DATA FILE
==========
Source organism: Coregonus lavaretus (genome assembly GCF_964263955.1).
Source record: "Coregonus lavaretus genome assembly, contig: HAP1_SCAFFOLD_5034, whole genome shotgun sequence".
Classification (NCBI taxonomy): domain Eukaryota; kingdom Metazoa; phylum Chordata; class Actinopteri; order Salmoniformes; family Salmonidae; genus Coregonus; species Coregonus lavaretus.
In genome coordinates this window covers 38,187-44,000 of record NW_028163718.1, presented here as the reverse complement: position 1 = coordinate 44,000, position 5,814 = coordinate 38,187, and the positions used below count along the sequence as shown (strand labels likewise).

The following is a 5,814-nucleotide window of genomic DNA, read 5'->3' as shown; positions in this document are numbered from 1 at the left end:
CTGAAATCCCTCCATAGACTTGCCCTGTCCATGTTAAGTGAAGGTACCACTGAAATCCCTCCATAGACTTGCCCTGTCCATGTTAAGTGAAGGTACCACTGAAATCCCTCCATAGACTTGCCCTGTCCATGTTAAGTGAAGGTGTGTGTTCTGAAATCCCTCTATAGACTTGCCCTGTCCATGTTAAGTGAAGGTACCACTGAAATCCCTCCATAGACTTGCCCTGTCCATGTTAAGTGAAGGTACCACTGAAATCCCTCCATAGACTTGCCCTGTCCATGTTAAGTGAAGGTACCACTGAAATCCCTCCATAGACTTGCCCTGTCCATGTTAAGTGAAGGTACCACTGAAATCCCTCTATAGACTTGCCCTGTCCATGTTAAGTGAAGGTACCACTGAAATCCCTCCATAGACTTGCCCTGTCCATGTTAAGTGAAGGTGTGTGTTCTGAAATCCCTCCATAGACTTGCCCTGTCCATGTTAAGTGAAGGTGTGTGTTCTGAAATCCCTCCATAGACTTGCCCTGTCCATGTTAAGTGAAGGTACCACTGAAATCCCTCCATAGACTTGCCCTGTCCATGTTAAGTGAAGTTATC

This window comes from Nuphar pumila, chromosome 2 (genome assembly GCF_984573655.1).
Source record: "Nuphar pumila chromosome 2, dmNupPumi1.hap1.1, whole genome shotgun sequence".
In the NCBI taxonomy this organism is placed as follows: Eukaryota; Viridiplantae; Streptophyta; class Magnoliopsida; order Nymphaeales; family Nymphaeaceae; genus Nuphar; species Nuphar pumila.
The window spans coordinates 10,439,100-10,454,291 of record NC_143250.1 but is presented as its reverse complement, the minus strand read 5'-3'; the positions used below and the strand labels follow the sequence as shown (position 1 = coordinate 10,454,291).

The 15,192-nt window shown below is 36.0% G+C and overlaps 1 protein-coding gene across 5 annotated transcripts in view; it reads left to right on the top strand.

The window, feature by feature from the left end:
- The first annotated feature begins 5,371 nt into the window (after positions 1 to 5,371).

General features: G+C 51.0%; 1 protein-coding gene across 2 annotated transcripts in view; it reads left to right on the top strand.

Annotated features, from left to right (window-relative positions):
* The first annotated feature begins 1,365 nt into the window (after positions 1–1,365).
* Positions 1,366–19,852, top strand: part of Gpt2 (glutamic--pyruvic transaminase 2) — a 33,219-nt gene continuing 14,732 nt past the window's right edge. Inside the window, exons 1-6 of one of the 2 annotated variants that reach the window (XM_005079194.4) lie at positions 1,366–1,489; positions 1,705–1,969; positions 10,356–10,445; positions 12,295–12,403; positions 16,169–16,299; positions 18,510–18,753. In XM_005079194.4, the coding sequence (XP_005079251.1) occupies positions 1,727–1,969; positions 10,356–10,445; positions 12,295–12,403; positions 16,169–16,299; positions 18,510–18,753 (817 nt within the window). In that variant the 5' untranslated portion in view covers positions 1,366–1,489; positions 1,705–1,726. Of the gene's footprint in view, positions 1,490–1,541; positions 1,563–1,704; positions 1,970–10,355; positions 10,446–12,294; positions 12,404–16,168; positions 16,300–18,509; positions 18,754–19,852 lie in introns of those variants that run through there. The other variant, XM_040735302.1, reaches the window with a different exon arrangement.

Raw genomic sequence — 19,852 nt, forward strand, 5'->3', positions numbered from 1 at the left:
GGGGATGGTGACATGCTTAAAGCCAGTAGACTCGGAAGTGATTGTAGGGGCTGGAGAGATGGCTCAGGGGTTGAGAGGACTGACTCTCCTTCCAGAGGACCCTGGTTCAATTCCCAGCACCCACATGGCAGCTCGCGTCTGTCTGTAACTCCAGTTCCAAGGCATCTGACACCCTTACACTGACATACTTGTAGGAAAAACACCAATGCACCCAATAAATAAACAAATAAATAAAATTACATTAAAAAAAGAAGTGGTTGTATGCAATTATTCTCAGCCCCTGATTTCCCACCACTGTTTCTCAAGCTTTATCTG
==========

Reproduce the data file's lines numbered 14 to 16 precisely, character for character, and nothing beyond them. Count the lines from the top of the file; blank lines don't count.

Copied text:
General features: G+C 51.0%; 1 protein-coding gene across 2 annotated transcripts in view; it reads left to right on the top strand.

Annotated features, from left to right (window-relative positions):
* The first annotated feature begins 1,365 nt into the window (after positions 1–1,365).